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Unknown Mint, Lycia (Unknown Dynast)


[b]Unknown Mint, Lycia (Unknown Lycian Dynast or Regional Satrap; c.380 (?) BC.) AR Hemiobol or Tetartemorion[/b] [u]Obv[/u]: Open-jawed lion in profile. [u]Rev[/u]: Central diskeles-like device that may be a stylized "X"; unknown Lycian legend surrounding; square incuse. [u]Attribution[/u]: BMC Lycia -; Vismara I & II -; Morkholm & Zahle -; Babelon Traite' -; SNG von Aulock - [u]Provenance[/u]: ex. Barry P. Murphy, 5.7.07 [u]Weight[/u]: 0.36 gm. [u]Maximal Diameter[/u]: 6.73 mm. [u]Axis[/u]: 11 [u]Notes[/u]: Possibly unique; not listed in any of the standard or specialized references for Lycian coinage. This coin, if it proves to be a tetartemorion, would be one of the smallest known with a full legend. It is also unique in the central diskeles-like device, that may be a stylized representation of the Lycian character "X." The obverse roaring lion profile holds similarities to devices common to coinage from Knidos, Caria and other Carian issues minted under Hekatomnos' satrapy. GK255

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Asia Minor - Lycia

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So I guess you use the stereoscope in the lab to enjoy this one?


Neat, but bafflingly small. Don't see how these could be generally used without some amount of trouble.



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The problem for modern day collectors is the fact that these tiny fractionals and AEs were in far greater circulaton that the large denominations. This makes exceptional condition fractional ARs relatively rare. For a while these fractionals were not a focus of attention or extreme pricing, however, now I'm seeing more and more obols and smaller fractional sizes going for 3 - 4 figure prices. The varied obol series from Cilicia are a prime example of the burgeoning values for fractional coinage.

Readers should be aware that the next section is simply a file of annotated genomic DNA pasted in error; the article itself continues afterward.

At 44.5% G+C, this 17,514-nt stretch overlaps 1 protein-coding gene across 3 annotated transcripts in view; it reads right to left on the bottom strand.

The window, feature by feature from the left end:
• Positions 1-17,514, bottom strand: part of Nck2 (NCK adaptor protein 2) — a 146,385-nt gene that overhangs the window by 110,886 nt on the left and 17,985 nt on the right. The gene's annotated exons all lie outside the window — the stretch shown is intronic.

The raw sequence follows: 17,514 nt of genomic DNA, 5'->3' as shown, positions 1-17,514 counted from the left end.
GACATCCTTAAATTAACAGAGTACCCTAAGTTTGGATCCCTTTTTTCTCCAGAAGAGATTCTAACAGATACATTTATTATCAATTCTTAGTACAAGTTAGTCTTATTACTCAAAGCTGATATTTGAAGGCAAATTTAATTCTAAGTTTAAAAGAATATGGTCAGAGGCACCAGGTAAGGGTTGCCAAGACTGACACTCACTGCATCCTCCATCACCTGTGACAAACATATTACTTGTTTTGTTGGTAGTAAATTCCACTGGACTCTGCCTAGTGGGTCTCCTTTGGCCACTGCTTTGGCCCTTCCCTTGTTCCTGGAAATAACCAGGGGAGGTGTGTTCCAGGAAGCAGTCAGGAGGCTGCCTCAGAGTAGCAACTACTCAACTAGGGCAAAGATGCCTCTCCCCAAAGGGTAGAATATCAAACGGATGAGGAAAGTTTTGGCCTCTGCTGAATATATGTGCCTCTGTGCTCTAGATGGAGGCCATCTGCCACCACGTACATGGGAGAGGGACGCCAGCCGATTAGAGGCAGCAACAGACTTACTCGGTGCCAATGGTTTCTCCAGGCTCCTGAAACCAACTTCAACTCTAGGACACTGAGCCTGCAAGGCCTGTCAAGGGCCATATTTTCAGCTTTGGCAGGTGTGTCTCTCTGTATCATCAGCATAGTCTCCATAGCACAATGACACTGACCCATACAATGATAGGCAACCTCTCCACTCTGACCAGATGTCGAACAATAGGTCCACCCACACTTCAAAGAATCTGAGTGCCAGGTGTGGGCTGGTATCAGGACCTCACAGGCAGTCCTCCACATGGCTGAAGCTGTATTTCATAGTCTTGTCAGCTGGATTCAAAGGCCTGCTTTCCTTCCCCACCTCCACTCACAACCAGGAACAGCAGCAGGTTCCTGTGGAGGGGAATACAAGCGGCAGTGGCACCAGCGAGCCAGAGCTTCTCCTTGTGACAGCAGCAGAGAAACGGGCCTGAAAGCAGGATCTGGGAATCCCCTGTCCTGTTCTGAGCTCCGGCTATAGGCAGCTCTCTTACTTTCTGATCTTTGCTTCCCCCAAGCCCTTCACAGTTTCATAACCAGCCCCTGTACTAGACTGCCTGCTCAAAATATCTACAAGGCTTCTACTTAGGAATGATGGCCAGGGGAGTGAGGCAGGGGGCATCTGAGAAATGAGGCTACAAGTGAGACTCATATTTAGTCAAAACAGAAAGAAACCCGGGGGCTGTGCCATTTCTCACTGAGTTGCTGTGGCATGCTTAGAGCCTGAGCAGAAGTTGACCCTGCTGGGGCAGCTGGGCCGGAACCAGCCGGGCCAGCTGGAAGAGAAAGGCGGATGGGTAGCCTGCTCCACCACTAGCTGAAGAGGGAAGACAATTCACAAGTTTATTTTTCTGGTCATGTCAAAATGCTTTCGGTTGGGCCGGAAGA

I like the small fractionals because they are likely the last frontier for finding important newly discovered ancient coins. For this piece, I have two experts taking a crack at the legend. The obverse device makes me very excited that this might be a unique issue denoting satrapal control of late dynastic Lycia.



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I concur with your point on 'too much trouble' to use coins of this size. You have to ask yourself whether people/traders or whomever used these coins really handed them around from bags? Too easy to lose and troublesome to check to see if fake...


I am a great believer that, like water, things flow through the easiest path and it wasnt easy then or now to have these coins in circulation.



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I hear you guys, but it's hard for us to tell what was "too much trouble" for a populace that was for all practical purposes - dirt poor.


I suspect that the small AR fractionals served practical purposes, such as the availability of silver over bronze or brass and the softness of the metal relative to the lesser metals. I might have been cheaper to produce tiny AR fractionals than large AEs of similar value. Also, I wouldn't be surprised to learn that the AR fractionals had a psychological purpose, as well. Making shiny metal available to the masses makes them feel like they too are sharing in the wealth of the upper class. We see the same phenomenon with our modern coinage with the faux gold dollar coins. Now that we are divorced from a gold standard, there's no real reason to color these dollar coins gold other than aesthetic reasons and to give the recipient a sense of greater value.



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